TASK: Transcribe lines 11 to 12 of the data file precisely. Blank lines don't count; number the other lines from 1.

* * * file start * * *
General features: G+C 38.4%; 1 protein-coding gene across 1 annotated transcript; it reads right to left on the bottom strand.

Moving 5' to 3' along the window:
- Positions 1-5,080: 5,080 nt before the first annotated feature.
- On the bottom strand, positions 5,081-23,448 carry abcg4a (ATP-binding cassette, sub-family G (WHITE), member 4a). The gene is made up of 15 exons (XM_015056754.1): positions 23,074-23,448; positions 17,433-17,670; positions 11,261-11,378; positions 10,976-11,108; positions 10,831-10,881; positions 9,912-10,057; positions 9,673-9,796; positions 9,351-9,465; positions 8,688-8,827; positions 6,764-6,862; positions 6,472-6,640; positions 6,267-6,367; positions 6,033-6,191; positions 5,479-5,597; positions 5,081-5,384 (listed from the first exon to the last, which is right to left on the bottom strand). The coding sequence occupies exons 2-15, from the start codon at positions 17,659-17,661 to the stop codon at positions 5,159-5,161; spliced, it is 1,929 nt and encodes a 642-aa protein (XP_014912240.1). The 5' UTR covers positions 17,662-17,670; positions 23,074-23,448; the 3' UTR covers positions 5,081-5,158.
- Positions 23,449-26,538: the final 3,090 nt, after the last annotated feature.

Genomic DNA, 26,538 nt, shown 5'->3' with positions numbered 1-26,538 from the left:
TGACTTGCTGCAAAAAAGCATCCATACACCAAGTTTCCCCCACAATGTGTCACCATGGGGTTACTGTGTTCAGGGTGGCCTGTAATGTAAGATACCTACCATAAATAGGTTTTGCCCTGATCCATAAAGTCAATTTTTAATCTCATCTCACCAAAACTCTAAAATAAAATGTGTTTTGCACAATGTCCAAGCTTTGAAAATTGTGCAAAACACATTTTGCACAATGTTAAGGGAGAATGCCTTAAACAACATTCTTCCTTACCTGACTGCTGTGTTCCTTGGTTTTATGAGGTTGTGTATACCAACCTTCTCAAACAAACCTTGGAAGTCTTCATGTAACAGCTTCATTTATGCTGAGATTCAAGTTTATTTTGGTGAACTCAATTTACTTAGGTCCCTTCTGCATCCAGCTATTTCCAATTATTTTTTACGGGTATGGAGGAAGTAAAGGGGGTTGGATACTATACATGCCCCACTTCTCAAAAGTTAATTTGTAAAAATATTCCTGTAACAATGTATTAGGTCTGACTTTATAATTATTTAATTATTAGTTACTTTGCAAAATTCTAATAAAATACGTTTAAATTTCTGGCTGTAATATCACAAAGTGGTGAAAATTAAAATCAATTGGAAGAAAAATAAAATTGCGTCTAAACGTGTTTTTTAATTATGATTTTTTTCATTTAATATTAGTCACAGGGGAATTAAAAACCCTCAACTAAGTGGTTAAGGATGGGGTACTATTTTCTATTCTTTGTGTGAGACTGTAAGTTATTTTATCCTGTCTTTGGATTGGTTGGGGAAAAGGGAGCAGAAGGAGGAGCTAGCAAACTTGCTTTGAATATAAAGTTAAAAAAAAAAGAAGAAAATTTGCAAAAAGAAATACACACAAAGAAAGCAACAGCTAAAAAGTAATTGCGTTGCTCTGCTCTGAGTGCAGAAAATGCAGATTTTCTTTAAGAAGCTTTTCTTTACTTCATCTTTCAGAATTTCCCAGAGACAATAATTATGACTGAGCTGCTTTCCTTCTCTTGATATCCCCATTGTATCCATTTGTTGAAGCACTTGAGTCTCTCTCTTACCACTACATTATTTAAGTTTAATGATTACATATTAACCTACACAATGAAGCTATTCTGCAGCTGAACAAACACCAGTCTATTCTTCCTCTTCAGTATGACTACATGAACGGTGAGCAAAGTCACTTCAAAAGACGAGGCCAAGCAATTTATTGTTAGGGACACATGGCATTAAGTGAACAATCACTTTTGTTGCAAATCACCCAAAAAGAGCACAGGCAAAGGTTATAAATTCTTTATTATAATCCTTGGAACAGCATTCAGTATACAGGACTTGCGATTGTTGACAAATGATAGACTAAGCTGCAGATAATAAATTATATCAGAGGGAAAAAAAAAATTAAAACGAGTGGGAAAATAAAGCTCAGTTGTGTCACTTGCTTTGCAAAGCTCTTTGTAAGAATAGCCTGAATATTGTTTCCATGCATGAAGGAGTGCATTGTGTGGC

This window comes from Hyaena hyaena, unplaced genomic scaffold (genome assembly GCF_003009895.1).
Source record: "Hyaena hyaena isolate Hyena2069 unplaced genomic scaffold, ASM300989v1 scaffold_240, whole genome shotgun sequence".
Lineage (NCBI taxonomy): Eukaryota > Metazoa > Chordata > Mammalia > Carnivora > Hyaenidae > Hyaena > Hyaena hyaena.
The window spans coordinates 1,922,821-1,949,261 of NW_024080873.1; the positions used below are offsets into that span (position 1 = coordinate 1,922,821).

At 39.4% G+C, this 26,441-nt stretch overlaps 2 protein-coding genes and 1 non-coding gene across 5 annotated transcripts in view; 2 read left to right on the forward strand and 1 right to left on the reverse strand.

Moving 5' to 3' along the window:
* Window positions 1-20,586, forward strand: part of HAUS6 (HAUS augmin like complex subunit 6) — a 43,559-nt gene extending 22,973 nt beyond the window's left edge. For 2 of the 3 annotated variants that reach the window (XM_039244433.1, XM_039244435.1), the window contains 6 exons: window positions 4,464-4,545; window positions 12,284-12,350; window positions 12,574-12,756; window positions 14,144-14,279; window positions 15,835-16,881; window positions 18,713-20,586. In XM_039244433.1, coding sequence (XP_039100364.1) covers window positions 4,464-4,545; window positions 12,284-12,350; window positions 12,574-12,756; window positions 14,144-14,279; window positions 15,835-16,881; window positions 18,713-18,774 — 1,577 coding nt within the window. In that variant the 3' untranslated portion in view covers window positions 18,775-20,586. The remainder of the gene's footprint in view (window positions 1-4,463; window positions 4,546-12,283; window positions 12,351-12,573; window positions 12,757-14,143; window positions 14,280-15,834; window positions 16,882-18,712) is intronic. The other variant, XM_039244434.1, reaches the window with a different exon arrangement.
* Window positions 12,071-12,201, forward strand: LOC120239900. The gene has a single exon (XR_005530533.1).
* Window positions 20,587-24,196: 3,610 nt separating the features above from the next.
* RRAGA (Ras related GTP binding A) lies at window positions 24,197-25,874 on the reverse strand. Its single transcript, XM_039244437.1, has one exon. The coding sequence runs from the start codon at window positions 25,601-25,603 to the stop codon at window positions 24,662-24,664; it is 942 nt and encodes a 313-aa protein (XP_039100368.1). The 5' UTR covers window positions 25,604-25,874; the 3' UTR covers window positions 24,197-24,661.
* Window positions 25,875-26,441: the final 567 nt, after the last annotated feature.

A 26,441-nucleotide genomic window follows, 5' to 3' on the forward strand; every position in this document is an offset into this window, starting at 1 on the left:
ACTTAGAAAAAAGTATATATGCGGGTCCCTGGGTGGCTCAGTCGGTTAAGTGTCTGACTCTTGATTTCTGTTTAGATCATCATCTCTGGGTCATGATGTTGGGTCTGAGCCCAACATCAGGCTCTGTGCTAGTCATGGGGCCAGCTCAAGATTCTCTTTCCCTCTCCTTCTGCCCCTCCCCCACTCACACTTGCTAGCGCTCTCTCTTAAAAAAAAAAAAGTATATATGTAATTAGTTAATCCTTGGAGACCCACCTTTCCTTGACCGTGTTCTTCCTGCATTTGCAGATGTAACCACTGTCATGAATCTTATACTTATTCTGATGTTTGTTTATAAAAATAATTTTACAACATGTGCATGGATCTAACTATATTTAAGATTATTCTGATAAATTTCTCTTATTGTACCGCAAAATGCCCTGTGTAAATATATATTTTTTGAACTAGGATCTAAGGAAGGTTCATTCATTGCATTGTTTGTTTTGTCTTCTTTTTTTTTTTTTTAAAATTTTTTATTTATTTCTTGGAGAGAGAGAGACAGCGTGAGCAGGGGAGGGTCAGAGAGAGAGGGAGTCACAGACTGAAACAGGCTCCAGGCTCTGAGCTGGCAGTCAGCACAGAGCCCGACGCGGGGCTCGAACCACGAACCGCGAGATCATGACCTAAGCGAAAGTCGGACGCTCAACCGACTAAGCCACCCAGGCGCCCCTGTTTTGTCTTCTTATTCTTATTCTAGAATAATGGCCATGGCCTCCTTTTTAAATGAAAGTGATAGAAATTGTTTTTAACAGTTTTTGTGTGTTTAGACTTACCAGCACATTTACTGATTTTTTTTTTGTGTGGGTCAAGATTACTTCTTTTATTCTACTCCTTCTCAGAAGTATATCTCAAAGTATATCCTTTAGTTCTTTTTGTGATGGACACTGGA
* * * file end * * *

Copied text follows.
The window spans coordinates 1,922,821-1,949,261 of NW_024080873.1; the positions used below are offsets into that span (position 1 = coordinate 1,922,821).

At 39.4% G+C, this 26,441-nt stretch overlaps 2 protein-coding genes and 1 non-coding gene across 5 annotated transcripts in view; 2 read left to right on the forward strand and 1 right to left on the reverse strand.